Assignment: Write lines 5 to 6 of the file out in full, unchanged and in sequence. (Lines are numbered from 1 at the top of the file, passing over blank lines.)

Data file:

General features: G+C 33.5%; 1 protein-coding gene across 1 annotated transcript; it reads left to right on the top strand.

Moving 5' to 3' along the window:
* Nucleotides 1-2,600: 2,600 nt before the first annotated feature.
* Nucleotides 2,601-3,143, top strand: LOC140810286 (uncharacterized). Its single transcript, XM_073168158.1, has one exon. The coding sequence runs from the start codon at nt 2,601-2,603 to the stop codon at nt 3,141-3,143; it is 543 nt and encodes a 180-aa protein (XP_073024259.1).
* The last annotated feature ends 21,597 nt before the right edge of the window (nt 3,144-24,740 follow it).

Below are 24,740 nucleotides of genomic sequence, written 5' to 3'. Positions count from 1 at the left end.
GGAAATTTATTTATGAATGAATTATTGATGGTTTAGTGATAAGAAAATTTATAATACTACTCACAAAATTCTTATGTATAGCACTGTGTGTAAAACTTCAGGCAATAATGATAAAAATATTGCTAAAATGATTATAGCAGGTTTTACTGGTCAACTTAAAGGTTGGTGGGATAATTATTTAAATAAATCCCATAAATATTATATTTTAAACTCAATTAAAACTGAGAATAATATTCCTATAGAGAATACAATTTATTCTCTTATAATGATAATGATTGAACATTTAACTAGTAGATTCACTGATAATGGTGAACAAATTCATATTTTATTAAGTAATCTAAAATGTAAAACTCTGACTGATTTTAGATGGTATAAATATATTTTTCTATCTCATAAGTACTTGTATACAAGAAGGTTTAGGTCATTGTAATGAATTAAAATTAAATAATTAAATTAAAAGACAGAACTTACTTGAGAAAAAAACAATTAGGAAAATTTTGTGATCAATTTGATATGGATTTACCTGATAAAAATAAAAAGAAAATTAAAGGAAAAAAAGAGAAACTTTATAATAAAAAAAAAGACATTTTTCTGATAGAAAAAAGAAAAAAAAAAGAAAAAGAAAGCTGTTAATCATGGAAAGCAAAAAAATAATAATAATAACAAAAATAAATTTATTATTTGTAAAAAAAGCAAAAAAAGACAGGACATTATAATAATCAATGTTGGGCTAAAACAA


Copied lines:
* The last annotated feature ends 21,597 nt before the right edge of the window (nt 3,144-24,740 follow it).

Below are 24,740 nucleotides of genomic sequence, written 5' to 3'. Positions count from 1 at the left end.